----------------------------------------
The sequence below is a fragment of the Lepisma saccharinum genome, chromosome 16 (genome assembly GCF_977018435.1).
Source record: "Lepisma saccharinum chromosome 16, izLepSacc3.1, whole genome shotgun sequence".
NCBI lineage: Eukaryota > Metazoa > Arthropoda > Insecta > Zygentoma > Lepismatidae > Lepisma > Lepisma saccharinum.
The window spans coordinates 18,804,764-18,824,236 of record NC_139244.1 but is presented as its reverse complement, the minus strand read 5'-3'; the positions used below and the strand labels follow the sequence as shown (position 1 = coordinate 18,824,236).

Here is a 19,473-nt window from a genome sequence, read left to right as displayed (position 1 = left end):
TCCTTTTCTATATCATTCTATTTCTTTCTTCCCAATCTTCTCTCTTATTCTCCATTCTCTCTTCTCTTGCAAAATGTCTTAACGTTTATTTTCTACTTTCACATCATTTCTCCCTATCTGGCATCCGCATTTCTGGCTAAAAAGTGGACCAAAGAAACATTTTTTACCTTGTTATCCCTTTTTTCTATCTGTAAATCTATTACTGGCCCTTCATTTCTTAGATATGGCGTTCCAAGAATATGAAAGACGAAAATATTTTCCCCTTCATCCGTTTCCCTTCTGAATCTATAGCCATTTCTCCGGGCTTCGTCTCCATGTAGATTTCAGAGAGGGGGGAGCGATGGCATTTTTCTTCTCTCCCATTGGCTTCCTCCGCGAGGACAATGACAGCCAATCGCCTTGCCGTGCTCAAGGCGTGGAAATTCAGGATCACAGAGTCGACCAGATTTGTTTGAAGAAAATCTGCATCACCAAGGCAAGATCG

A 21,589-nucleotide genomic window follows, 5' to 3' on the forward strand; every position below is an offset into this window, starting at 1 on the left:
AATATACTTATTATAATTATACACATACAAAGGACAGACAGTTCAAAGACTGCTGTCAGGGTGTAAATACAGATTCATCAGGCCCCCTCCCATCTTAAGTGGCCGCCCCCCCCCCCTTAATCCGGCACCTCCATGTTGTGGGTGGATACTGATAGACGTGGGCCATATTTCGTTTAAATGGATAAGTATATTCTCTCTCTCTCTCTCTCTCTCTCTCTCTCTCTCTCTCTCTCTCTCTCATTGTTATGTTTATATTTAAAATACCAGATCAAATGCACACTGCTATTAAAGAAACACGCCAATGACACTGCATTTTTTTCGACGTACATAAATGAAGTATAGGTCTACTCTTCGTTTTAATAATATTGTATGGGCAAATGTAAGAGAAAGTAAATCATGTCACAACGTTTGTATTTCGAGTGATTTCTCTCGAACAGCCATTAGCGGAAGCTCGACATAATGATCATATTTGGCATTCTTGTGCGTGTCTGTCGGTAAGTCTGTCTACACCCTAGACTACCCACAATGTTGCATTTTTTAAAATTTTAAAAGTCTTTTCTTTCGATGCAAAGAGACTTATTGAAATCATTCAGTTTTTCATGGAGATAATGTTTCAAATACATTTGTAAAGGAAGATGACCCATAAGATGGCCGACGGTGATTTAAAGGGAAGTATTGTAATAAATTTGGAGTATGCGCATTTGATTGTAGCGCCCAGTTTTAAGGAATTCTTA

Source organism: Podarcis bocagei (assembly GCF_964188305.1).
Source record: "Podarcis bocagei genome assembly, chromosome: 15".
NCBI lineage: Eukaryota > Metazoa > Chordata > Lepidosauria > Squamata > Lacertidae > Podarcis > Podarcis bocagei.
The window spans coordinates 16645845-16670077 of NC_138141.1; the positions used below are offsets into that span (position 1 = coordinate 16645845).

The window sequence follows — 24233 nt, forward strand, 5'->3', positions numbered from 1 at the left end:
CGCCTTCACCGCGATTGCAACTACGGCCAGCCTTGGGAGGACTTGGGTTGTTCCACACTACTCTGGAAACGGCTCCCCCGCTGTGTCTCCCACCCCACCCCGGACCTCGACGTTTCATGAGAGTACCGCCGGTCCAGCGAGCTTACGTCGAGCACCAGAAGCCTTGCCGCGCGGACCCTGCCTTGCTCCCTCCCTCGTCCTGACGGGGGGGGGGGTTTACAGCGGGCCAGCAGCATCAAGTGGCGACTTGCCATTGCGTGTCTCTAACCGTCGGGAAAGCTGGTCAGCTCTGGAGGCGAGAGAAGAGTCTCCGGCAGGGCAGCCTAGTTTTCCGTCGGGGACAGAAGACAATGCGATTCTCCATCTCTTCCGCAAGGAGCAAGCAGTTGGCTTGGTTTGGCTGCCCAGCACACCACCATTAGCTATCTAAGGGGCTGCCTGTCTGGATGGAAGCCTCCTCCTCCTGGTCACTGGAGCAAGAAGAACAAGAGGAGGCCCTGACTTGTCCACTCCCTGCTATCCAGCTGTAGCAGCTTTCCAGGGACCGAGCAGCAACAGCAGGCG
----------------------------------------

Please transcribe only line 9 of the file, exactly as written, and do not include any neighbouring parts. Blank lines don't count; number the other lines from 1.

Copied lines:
Source organism: Podarcis bocagei (assembly GCF_964188305.1).